Given Pakistan’s obsession with lawn prints, it is odd that no designer has been able to come up with a single, signature print.
Pakistan would be a tropical paradise if it had even a fraction of the robust vibrancy of nature that is exhibited on its lawn prints. I don’t think there is a leaf, a sprig or a species of flower that hasn’t been celebrated in two colour ways each. From parrots to parakeets, crows, sparrows, swallows, peacocks, flamingos, penguins, robins, hummingbirds and many other birds of paradise, the number of species visible on lawn prints would make any bird lover proud. But in this wild celebration of nature, where is the signature? How do we distinguish one label from another if every label is dipping its creative pen into the same ink?
Let’s take a look beyond Pakistan for some perspective. French luxury label Hermes started designing square silk scarves in 1937 and it reportedly sells one scarf every 25 seconds. Hermes has, since 1937, produced over 2000 prints designed by over 150 graphic artists from all over the world. That may seem like too much to remember but these scarves are one of the fashion house’s most recognizable accessories.
Missoni, that covetable Italian brand, created its first iconic zigzag print in 1962 and by the 70s the Missoni zigzag was at the height of its fame. “It was coveted by the fashion crowd,” Global Blue writes. “Anna Piaggi and Diana Vreeland were two of its biggest fans, while fashion glossies from around the world fought to put the kaleidoscopic colours of Missoni’s hippy-chic prints on their pages. The brand continued to develop, introducing space-dyed patterns, boiled knits and adjustable drawstrings, but the zigzag remained the most sought-after Missoni design.”
Let’s think of other international brands with signature prints other than their monogram prints. Gucci does own its signature Chain Print, Roberto Cavali is infamous for his love for all things carnivorously wild and Burberry, of course, has its plaid. The 50-year old Burberry checkered print, in fact, is one of the most recognizable prints in the world.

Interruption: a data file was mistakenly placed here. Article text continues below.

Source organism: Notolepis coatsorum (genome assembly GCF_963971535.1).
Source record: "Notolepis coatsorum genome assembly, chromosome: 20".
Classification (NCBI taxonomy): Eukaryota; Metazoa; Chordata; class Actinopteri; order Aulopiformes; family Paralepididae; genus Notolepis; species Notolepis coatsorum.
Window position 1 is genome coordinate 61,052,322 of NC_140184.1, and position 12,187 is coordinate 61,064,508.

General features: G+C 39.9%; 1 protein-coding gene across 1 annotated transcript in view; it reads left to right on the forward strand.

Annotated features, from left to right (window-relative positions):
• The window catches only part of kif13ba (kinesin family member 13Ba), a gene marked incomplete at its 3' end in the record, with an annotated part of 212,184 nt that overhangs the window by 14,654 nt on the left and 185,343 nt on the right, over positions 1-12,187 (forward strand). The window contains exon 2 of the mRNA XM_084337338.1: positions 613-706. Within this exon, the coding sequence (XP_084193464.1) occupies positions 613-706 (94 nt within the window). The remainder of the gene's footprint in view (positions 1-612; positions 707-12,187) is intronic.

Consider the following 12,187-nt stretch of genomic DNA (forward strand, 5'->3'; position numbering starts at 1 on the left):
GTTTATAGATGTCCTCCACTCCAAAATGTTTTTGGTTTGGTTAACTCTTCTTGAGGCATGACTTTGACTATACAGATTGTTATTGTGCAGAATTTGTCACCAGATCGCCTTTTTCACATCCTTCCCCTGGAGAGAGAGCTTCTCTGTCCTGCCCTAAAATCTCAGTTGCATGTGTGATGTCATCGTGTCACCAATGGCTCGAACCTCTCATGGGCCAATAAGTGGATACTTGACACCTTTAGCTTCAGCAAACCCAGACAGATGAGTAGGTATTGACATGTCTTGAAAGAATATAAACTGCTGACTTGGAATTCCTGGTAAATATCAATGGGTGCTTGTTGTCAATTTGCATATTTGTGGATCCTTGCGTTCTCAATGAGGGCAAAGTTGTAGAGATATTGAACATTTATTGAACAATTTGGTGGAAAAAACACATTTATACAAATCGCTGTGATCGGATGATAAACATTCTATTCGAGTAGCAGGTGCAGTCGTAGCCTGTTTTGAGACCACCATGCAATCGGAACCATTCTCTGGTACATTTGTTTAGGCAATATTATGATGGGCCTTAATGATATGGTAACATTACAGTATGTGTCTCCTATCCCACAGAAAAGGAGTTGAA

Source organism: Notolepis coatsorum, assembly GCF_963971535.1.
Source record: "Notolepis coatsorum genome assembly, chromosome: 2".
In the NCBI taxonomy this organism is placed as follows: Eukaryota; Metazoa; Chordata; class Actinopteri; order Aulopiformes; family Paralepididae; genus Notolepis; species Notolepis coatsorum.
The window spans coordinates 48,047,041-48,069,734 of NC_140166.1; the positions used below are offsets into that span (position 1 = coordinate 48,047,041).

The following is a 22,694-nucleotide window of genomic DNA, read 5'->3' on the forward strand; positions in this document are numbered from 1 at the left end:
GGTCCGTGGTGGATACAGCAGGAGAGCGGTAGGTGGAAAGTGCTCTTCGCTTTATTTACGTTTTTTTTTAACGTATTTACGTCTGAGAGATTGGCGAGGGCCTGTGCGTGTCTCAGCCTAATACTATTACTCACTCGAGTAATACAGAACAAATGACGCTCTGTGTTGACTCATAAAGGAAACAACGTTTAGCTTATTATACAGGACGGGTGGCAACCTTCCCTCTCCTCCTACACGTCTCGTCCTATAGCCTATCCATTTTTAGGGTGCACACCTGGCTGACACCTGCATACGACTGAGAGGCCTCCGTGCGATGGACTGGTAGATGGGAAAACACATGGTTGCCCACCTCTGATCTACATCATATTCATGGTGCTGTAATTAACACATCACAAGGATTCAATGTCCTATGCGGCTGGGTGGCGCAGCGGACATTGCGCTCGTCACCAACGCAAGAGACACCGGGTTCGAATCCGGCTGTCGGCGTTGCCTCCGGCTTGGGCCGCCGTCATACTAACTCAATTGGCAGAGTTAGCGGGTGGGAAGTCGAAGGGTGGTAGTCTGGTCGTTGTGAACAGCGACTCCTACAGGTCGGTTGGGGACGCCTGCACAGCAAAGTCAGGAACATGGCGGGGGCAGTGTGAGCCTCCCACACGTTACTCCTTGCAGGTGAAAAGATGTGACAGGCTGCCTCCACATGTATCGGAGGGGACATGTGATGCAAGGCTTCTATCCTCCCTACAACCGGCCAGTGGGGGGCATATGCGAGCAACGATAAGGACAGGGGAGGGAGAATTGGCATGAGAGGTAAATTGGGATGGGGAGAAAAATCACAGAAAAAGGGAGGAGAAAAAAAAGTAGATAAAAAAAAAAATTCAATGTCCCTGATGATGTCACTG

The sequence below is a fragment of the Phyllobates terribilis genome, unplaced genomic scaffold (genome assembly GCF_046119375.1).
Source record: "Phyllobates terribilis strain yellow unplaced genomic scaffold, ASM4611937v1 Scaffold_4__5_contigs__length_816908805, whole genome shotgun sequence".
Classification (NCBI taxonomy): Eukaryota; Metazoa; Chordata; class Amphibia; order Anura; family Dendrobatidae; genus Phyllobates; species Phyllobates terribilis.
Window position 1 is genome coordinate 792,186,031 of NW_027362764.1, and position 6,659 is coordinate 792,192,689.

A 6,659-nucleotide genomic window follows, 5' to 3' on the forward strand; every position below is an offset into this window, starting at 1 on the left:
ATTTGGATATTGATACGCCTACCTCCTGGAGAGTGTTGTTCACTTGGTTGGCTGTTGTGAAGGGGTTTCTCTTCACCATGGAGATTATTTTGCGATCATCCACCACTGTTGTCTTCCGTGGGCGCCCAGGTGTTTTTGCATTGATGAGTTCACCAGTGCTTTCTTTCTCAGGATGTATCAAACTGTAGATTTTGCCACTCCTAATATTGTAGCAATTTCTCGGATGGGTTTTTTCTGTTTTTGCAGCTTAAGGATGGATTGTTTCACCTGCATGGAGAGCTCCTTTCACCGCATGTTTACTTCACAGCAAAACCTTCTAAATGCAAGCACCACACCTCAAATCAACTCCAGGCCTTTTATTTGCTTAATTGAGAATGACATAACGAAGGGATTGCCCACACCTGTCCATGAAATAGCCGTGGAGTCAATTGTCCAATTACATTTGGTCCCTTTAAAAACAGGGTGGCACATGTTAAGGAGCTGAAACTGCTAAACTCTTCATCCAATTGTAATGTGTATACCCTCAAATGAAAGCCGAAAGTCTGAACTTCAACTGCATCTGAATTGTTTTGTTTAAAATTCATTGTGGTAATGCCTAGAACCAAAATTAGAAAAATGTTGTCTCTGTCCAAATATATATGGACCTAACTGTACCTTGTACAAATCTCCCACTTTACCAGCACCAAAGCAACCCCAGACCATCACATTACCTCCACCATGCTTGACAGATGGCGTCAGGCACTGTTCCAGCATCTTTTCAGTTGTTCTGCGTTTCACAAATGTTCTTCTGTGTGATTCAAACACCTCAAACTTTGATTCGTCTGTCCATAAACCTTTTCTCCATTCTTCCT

Which brings us back home to Pakistan. Given the country’s obsession with lawn prints, it is odd that no designer has been able to come up with one singular, signature print. Sania Maskatiya has come up with several distinct prints over the years; the ‘Dilkash’ diamond print being one of her first and most memorable. Maheen Khan’s newspaper print and Google prints are very unique to her brand Gulabo. But even these prints are not leitmotifs of the brand. They have come and gone as seasonal trends and are not in continuity as is the Burberry plaid or the Missoni zigzag. What we need is identity reinforced by continuity, especially when it comes to prints, as prints are such a staple in Pakistan’s massive consumption of fabric.
Designers claim it isn’t easy to trademark prints simply because they design for a cross section of society and variety is the key to success. But what we’re discussing isn’t the need to change lawn collections but for designers to have trademark prints that they may incorporate in lawn, ready to wear and luxury prêt. For design labels working with prints – and that would be all of them – there needs to be a signature print that one can immediately relate to the brand. I would be able to recognize the Dilkash print by Sania Maskatiya, or the black and white graphic that has become a classic Sana Safinaz print (it even adorns the walls of their stores). I would have loved to have associated the newsprint with Maheen Khan except other labels like Khaadi and MK Nation have also interpreted their own versions of the newsprint by now. Again, there is a desperate need for brand identity.
Until then Pakistan’s plethora of rising brands will continue playing with Oriental motifs one season and Moroccan inspirations the next. You’ll see birds as frequently as bees and bugs and Chinese pagodas and urns and sadly, you’ll never be able to recognize the brand behind it.
Hermes’ Autumn-Winter collection for 2008 featured a stunning series of scarves that continued with the same theme that inspired their Spring-Summer collection: mystical India.
Animal prints are all over the place but Roberto Cavalli has, over time, managed to claim some kind of ownership and identity around them.
It’s a jungle out there! Jungle prints have been such a roaring success in Pakistan this year!